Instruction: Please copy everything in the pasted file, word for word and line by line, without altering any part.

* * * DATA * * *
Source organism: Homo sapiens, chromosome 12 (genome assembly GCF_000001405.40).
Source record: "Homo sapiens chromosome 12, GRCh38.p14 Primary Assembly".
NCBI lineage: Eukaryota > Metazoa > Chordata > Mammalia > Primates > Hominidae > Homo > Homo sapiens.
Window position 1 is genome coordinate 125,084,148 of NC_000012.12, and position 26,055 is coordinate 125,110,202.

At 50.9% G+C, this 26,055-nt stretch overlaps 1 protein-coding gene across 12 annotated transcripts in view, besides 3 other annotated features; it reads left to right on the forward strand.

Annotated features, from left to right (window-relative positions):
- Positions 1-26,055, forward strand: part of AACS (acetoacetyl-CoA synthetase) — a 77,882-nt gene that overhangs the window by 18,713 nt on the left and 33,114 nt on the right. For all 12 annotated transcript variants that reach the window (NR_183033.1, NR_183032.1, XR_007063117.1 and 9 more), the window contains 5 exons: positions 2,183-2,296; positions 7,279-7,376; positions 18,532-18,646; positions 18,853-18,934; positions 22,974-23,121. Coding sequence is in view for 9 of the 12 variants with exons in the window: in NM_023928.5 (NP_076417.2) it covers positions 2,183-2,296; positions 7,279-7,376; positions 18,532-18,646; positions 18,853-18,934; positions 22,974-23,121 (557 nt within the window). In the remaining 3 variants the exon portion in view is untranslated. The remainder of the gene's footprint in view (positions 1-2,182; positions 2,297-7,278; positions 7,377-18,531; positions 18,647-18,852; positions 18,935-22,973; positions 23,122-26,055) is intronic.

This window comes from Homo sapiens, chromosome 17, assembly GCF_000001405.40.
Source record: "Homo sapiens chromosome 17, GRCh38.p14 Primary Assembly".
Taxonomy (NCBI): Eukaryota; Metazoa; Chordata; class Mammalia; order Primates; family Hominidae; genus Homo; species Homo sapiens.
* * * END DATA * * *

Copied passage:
Source organism: Homo sapiens, chromosome 12 (genome assembly GCF_000001405.40).
Source record: "Homo sapiens chromosome 12, GRCh38.p14 Primary Assembly".
NCBI lineage: Eukaryota > Metazoa > Chordata > Mammalia > Primates > Hominidae > Homo > Homo sapiens.
Window position 1 is genome coordinate 125,084,148 of NC_000012.12, and position 26,055 is coordinate 125,110,202.

At 50.9% G+C, this 26,055-nt stretch overlaps 1 protein-coding gene across 12 annotated transcripts in view, besides 3 other annotated features; it reads left to right on the forward strand.

Annotated features, from left to right (window-relative positions):
- Positions 1-26,055, forward strand: part of AACS (acetoacetyl-CoA synthetase) — a 77,882-nt gene that overhangs the window by 18,713 nt on the left and 33,114 nt on the right. For all 12 annotated transcript variants that reach the window (NR_183033.1, NR_183032.1, XR_007063117.1 and 9 more), the window contains 5 exons: positions 2,183-2,296; positions 7,279-7,376; positions 18,532-18,646; positions 18,853-18,934; positions 22,974-23,121. Coding sequence is in view for 9 of the 12 variants with exons in the window: in NM_023928.5 (NP_076417.2) it covers positions 2,183-2,296; positions 7,279-7,376; positions 18,532-18,646; positions 18,853-18,934; positions 22,974-23,121 (557 nt within the window). In the remaining 3 variants the exon portion in view is untranslated. The remainder of the gene's footprint in view (positions 1-2,182; positions 2,297-7,278; positions 7,377-18,531; positions 18,647-18,852; positions 18,935-22,973; positions 23,122-26,055) is intronic.

This window comes from Homo sapiens, chromosome 17, assembly GCF_000001405.40.
Source record: "Homo sapiens chromosome 17, GRCh38.p14 Primary Assembly".
Taxonomy (NCBI): Eukaryota; Metazoa; Chordata; class Mammalia; order Primates; family Hominidae; genus Homo; species Homo sapiens.